Kazuyuki Fujita is an absolute beast of a man. He’s wide, thick, and almost grotesquely shaped. When he starts laying in on Shiozaki, it runs a wide gamut of emotions. There’s the subtle almost dismissive violence of trying to smother Shiozaki by covering his mouth as they struggle on the mat, the hilarity of the man spitting hand sanitizer on Shiozaki or even trying to batter his way into the Kouraken Hall elevators, then the sheer visceral horror of a man trying to kick another person’s head off.

The magnitude and excellence of Fujita’s performance here does a lot to overshadow Shiozaki. In discussions of this match with two separate friends of mine, both found most of their issues with the defending GHC Heavyweight Champ in this match. Funnily enough, their problems with Shiozaki came from opposite ends of the spectrum with one not enjoying his offense and the other not enjoying his selling.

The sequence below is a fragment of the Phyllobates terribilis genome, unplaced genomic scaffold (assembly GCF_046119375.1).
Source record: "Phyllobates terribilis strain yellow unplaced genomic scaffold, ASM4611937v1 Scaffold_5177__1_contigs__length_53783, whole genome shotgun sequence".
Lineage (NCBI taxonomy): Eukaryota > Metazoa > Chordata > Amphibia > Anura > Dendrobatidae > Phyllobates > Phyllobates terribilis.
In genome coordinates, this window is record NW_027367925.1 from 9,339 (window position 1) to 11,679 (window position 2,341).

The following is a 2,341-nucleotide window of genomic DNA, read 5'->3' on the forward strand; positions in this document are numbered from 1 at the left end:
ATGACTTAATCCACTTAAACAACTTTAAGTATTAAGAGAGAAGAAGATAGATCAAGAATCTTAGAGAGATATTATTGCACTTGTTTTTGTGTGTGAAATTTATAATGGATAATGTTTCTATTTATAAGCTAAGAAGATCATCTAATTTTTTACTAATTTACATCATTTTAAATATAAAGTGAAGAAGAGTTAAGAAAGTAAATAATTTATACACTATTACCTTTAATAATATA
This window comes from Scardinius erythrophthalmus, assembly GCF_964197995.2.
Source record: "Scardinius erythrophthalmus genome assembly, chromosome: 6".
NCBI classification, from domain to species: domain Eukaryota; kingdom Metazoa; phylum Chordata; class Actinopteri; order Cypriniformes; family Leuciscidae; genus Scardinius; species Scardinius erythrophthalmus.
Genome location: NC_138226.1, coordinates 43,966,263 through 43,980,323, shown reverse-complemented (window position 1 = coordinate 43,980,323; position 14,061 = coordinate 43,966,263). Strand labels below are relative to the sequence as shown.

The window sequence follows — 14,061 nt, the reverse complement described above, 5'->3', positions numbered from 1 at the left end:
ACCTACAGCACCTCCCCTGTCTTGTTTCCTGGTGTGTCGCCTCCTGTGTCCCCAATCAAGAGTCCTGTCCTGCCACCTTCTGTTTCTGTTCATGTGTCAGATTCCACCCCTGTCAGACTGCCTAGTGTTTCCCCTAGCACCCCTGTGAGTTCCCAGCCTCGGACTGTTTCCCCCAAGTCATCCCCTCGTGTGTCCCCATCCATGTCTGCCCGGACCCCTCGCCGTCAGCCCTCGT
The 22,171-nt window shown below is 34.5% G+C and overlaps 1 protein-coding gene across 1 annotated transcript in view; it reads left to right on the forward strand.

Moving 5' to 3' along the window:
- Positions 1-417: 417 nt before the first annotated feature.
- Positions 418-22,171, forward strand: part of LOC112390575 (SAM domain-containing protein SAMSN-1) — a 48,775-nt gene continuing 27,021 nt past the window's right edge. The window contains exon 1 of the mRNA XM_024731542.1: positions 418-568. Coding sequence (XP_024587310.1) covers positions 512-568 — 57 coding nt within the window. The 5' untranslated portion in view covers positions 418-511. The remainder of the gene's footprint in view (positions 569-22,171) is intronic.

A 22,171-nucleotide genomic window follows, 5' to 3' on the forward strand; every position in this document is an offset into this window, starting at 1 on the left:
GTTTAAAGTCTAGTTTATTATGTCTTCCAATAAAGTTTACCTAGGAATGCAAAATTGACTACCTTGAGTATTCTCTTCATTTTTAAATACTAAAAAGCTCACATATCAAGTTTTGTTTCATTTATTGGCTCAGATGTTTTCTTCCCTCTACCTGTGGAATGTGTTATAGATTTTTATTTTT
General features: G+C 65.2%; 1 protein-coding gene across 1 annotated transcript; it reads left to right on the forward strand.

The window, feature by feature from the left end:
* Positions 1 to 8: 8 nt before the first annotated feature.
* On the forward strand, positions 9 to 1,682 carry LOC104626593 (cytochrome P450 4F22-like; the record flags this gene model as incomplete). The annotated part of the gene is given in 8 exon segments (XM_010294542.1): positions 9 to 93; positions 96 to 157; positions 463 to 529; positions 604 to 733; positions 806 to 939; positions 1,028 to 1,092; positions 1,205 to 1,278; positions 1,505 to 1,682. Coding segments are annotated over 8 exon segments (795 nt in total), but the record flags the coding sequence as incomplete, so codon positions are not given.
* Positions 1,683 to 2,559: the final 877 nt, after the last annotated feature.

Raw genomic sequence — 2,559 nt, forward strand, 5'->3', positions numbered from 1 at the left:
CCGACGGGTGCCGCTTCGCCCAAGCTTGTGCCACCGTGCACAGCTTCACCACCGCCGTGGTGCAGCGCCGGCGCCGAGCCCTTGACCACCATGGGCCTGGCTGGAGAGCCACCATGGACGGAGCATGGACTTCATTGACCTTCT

For me personally, Shiozaki was fine. Credit where it’s due, the man took an absolute beating at the hands of Fujita. The strikes that Shiozaki absorbed here were horrific especially those two head punts down the stretch. His lariats aren’t amazing by the end but the structuring of the match that made Fujita feel like such an insurmountable force making Shozaki fight from beneath helped me to overlook that.

What an absolute spectacle of a match. Ranging from peaceful silence to cacophonous violence, this is a title match that has an ambition that I truly don’t see being matched for a very long time. This might be too bold a claim to make in only the third month of 2020 especially when global level doom seems to loom on the horizon, but this is an early match of the decade candidate for me. It feels so far beyond anything else that I’ve seen this year and it will be near impossible to match.

It’s also an anomaly of a match that invites any and all opinions that will each have pretty much the same amount of validity. Anyone who says that 35 minutes of no action is both wasteful and boring is just as right as anything else I’ve said above.

But in the end, I return to the idea that this match must be seen.